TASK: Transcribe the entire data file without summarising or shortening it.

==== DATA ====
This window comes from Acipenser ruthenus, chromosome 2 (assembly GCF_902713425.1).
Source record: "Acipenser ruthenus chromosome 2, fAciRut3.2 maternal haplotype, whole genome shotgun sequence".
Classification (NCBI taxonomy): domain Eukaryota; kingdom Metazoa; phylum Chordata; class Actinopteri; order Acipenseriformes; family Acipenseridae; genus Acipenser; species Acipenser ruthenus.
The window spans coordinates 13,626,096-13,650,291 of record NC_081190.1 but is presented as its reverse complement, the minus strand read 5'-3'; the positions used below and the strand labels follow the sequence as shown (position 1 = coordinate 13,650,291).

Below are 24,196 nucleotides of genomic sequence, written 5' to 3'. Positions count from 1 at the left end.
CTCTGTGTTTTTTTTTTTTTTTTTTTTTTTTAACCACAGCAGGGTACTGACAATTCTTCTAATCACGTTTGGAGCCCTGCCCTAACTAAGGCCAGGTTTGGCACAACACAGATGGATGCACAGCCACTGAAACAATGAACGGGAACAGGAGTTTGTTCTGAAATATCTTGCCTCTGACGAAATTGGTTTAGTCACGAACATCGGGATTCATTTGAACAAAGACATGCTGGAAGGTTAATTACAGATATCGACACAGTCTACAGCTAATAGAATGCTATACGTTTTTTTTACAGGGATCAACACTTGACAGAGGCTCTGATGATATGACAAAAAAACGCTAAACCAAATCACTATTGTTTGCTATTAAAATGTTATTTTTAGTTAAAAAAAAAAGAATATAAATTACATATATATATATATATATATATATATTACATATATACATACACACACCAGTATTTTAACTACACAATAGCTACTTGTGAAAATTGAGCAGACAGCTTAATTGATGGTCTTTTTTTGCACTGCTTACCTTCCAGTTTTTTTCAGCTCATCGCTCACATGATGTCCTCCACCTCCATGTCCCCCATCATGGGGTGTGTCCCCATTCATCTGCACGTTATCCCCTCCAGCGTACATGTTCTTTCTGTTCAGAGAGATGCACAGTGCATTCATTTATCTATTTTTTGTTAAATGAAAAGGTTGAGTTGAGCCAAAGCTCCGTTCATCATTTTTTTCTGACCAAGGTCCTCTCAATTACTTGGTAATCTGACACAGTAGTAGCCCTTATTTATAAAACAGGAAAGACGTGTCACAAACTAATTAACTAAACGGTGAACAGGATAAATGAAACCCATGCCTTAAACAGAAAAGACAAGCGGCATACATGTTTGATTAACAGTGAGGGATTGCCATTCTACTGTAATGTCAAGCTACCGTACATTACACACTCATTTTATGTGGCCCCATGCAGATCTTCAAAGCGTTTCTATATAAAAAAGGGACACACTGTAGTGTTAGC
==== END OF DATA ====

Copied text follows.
This window comes from Acipenser ruthenus, chromosome 2 (assembly GCF_902713425.1).
Source record: "Acipenser ruthenus chromosome 2, fAciRut3.2 maternal haplotype, whole genome shotgun sequence".
Classification (NCBI taxonomy): domain Eukaryota; kingdom Metazoa; phylum Chordata; class Actinopteri; order Acipenseriformes; family Acipenseridae; genus Acipenser; species Acipenser ruthenus.
The window spans coordinates 13,626,096-13,650,291 of record NC_081190.1 but is presented as its reverse complement, the minus strand read 5'-3'; the positions used below and the strand labels follow the sequence as shown (position 1 = coordinate 13,650,291).

Below are 24,196 nucleotides of genomic sequence, written 5' to 3'. Positions count from 1 at the left end.
CTCTGTGTTTTTTTTTTTTTTTTTTTTTTTTAACCACAGCAGGGTACTGACAATTCTTCTAATCACGTTTGGAGCCCTGCCCTAACTAAGGCCAGGTTTGGCACAACACAGATGGATGCACAGCCACTGAAACAATGAACGGGAACAGGAGTTTGTTCTGAAATATCTTGCCTCTGACGAAATTGGTTTAGTCACGAACATCGGGATTCATTTGAACAAAGACATGCTGGAAGGTTAATTACAGATATCGACACAGTCTACAGCTAATAGAATGCTATACGTTTTTTTTACAGGGATCAACACTTGACAGAGGCTCTGATGATATGACAAAAAAACGCTAAACCAAATCACTATTGTTTGCTATTAAAATGTTATTTTTAGTTAAAAAAAAAAGAATATAAATTACATATATATATATATATATATATATATTACATATATACATACACACACCAGTATTTTAACTACACAATAGCTACTTGTGAAAATTGAGCAGACAGCTTAATTGATGGTCTTTTTTTGCACTGCTTACCTTCCAGTTTTTTTCAGCTCATCGCTCACATGATGTCCTCCACCTCCATGTCCCCCATCATGGGGTGTGTCCCCATTCATCTGCACGTTATCCCCTCCAGCGTACATGTTCTTTCTGTTCAGAGAGATGCACAGTGCATTCATTTATCTATTTTTTGTTAAATGAAAAGGTTGAGTTGAGCCAAAGCTCCGTTCATCATTTTTTTCTGACCAAGGTCCTCTCAATTACTTGGTAATCTGACACAGTAGTAGCCCTTATTTATAAAACAGGAAAGACGTGTCACAAACTAATTAACTAAACGGTGAACAGGATAAATGAAACCCATGCCTTAAACAGAAAAGACAAGCGGCATACATGTTTGATTAACAGTGAGGGATTGCCATTCTACTGTAATGTCAAGCTACCGTACATTACACACTCATTTTATGTGGCCCCATGCAGATCTTCAAAGCGTTTCTATATAAAAAAGGGACACACTGTAGTGTTAGC